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Driving opportunities for disadvantaged people

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THE Transport Accident Commission’s, TAC, L2P program is working across Mitchell Shire to support learner drivers between 16 and 21 without a car or supervising driver to gain driving hours.

Delivered by community service organisation Berry Street, the L2P program has been operating in Victoria for 12 years, pairing volunteer mentor drivers and cars with young people looking to gain their probationary license.

Member for Euroa Annabelle Cleeland said the program was an important service for young people across the region.

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“Disadvantaged and vulnerable members of our community may not have access to a car and therefore a license, which is incredibly limiting,” she said.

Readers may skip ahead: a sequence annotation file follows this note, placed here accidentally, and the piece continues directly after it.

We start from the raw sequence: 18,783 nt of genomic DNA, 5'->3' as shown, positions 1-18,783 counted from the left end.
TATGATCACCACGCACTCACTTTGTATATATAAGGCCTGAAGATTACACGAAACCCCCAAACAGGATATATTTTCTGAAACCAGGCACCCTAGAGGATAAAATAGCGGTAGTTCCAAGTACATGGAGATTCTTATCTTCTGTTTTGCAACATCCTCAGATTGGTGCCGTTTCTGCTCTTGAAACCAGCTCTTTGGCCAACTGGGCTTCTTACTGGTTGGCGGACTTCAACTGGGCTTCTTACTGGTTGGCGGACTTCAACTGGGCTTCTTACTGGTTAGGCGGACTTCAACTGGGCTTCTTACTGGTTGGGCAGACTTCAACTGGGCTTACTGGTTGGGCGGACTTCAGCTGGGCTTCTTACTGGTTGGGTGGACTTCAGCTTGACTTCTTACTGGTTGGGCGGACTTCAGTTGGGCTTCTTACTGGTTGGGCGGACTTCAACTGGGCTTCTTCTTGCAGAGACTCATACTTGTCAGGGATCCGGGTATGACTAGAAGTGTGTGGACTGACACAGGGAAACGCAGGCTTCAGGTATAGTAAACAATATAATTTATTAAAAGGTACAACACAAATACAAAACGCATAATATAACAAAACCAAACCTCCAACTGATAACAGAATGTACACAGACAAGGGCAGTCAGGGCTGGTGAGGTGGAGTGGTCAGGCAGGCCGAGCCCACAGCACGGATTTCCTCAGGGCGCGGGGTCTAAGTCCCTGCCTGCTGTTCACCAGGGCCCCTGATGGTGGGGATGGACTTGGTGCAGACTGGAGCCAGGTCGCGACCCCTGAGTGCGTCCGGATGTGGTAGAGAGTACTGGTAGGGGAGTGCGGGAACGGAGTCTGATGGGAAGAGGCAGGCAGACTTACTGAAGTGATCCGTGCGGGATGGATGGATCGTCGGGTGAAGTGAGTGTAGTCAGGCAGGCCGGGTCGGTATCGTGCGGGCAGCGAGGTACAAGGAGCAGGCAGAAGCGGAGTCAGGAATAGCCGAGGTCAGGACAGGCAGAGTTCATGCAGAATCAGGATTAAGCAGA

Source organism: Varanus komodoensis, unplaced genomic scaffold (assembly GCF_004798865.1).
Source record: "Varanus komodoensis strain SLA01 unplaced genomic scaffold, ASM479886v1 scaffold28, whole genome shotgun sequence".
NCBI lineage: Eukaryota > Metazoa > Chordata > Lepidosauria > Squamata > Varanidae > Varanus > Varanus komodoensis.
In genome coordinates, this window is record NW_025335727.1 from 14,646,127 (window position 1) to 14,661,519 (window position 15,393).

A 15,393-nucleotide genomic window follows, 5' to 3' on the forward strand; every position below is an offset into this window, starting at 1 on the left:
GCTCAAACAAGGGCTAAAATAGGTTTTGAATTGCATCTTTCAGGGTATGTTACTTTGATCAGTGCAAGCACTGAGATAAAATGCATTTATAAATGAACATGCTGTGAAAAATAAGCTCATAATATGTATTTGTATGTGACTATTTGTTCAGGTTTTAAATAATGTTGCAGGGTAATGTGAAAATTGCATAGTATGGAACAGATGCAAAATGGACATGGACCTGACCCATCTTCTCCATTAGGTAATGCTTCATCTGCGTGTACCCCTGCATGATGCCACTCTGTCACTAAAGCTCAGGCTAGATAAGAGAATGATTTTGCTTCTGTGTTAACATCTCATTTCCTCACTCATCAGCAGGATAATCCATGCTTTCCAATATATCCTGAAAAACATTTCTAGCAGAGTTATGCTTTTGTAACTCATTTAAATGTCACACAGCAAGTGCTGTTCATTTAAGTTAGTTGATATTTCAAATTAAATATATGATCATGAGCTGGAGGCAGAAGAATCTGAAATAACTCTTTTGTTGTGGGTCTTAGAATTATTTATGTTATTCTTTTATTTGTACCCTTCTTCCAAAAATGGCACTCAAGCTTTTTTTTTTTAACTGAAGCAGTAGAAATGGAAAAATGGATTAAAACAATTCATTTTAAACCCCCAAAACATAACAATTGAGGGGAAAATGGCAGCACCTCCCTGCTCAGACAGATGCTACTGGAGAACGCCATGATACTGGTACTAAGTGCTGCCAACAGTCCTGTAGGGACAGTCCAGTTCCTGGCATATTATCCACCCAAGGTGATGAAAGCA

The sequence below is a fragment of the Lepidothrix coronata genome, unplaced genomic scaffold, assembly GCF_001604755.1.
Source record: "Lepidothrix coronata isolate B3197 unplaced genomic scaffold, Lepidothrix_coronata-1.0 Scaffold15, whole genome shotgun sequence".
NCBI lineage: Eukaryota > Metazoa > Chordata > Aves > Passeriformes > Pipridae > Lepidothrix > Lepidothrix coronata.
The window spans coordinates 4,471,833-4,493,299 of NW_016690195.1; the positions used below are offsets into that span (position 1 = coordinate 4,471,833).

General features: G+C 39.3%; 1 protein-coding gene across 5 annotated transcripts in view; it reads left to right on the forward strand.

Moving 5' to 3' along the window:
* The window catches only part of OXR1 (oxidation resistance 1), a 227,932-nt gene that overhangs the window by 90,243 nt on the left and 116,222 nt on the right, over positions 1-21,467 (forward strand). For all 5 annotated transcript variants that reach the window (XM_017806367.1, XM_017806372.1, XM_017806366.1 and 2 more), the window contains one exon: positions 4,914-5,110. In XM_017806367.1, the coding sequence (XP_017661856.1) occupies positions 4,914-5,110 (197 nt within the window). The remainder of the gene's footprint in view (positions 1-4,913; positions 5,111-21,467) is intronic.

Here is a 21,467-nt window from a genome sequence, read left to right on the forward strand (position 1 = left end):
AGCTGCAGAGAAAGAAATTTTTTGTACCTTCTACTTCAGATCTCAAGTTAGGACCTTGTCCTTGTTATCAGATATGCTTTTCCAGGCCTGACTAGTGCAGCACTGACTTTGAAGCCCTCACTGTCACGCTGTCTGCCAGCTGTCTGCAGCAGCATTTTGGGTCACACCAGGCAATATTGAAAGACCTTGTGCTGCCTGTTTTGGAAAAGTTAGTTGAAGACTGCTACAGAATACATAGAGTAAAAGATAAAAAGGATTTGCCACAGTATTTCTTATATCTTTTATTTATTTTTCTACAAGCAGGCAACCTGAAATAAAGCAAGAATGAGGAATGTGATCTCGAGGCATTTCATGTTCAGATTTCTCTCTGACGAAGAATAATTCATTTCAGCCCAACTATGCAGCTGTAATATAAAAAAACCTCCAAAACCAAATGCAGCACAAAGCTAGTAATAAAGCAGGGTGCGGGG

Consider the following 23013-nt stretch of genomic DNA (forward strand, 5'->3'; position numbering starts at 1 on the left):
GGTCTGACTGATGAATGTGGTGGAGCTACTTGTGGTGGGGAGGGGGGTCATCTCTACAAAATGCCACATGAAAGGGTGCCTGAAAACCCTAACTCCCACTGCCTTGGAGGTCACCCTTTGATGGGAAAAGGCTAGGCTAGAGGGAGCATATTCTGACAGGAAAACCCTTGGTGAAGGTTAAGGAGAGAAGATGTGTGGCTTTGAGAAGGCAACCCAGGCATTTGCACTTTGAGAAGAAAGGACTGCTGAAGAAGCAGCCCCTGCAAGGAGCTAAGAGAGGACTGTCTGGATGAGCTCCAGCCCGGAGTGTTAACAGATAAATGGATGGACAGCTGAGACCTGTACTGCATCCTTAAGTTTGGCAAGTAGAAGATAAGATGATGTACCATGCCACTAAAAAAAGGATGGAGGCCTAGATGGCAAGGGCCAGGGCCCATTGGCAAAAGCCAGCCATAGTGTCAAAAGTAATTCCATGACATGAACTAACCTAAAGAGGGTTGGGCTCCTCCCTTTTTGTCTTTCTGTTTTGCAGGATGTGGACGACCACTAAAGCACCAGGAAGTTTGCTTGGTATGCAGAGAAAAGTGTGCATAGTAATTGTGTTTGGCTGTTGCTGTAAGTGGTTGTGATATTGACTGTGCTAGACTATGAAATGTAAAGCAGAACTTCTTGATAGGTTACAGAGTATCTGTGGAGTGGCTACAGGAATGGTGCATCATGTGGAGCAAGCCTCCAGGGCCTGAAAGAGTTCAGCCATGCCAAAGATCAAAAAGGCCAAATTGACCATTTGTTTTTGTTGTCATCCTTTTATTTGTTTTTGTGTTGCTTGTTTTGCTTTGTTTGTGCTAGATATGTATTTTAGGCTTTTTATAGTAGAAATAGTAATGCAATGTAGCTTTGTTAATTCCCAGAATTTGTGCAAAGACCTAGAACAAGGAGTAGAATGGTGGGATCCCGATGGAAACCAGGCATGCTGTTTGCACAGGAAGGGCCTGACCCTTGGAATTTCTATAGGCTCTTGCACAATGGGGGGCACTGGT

“This program opens up economic opportunities for young people and has positively impacted so many lives over more than a decade of operation.”

Ms Cleeland encouraged people to get in touch with Berry Street and apply to join the program.

“If you are between 16 and 21 and don’t have access to a car or supervising driver please don’t be shy in coming forward and enquiring,” she said.

“This program can be life changing and transformative. The mentor drivers are amazing and you certainly won’t regret getting involved.”

For more information, people can visit

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